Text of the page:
Tuesday, July 20, 2010

Anybody done the Slam?

I'm curious to know if anyone there has been involved with the Philosophy Slam program: This is an annual competition for K-12 students wherein they write essays, create artworks, etc. in response to a philosophical question. Last year's question was "Is the pen mightier than the sword?" (The 2009 question was "Greed or Giving: Which has a Greater Impact on Society?")

Here's an excerpt from the winning essay by Achutha Raman:
Martyrs perhaps best exemplify the triumph of language over violence. These individuals are physically destroyed by violence, but through words, they and their ideals are resurrected. From Jesus Christ to James Brown of the antebellum era to Stephen Biko of the apartheid struggles, successful martyrs abound in history, inciting both immediate and lasting action. They show that in a one-on-one battle between the pen and sword, the pen deals the final blow.

Not bad for a high schooler, eh?

Has anyone been involved in this event? Inspired in part by Chris' involvement with middle schoolers, I'd be very interested in getting involved with the Slam. Does anyone have experience with this?


  1. Not bad at all, for a high schooler!

    However, is it really philosophy? It's not so much the essay excerpt I'm asking this about, but rather the whole event. The topics mentioned don't seem philosophical, and I can't see how creating artworks, etc. can constitute doing philosophy.

    So, sorry to be a fuddy duddy, but this seems to me to be something other than philosophy. The emphasis doesn't seem to be on the critical analysis or careful generation of arguments, but rather on presenting interesting or rhetorically compelling claims. Quite possibly, there's good to come of that; but I wonder whether this isn't helping to give students the wrong impression about what philosophy is and what it can do for them.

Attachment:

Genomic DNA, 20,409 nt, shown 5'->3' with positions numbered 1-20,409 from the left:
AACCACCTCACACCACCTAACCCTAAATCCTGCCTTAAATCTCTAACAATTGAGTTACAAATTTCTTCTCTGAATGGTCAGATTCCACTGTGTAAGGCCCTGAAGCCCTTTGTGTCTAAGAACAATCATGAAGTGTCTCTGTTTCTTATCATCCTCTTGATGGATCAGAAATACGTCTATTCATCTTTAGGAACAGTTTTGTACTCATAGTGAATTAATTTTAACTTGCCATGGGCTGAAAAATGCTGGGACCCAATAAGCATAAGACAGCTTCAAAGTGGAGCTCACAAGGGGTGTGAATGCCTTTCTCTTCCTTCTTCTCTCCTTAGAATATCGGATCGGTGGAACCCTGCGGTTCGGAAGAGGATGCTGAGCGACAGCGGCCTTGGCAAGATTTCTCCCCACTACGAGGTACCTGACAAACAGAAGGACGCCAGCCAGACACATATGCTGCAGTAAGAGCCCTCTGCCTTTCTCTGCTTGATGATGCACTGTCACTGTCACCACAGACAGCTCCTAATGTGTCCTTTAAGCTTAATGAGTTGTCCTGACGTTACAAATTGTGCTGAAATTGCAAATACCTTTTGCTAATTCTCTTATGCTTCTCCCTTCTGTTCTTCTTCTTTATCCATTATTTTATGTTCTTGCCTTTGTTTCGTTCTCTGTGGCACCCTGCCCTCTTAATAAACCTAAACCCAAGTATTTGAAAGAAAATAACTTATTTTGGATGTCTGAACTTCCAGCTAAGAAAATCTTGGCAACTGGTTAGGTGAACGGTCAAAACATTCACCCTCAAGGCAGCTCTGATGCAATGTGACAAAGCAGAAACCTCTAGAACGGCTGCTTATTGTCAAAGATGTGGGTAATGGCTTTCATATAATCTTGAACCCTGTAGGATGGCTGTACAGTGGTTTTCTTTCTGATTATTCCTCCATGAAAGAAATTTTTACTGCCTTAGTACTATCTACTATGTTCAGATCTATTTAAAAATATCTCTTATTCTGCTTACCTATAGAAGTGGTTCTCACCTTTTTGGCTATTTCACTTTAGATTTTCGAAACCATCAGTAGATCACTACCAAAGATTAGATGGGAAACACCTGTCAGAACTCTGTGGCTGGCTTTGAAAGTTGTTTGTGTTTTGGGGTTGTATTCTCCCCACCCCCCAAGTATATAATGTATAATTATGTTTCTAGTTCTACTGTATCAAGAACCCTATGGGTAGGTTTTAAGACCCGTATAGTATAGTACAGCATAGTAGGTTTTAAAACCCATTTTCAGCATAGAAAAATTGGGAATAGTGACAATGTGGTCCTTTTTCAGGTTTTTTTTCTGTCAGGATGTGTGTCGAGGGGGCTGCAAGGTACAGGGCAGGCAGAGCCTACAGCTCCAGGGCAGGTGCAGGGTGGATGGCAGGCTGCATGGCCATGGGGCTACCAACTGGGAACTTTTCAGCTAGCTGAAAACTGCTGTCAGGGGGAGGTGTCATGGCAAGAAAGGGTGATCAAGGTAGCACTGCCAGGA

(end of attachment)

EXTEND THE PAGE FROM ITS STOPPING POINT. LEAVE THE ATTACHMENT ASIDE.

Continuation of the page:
2. Justin, I share some of your concerns, though perhaps it's fairer to say that the event is philosophical even if fairly distant from *academic* philosophy. I gather, for instance, that the 'pen v. sword' question is sort of a stand in for a 'philosophical' question about social change: is violence or persuasion more effective in bringing about social change? That's 'philosophical' in the lay sense of 'a big question about the human condition.' I suspect many philosophers would see that as a question for historians, sociologists, etc., but again, that kind of disciplinary boundary policing is not well-understood in the general public.

    I also wonder to what extent the event organizers would be open to changing the event format to be more rigorously philosophical (perhaps have finalists selected on the basis of their essays, etc., and then having a guided debate among them)?

  3. It bothers me that students are encouraged to write in this kind of "bullsh&*ing" style about stuff that they really couldn't know anything about. The prompts are designed so as to ensure that students won't know what they are talking about and that is supposed to make the questions philosophical.


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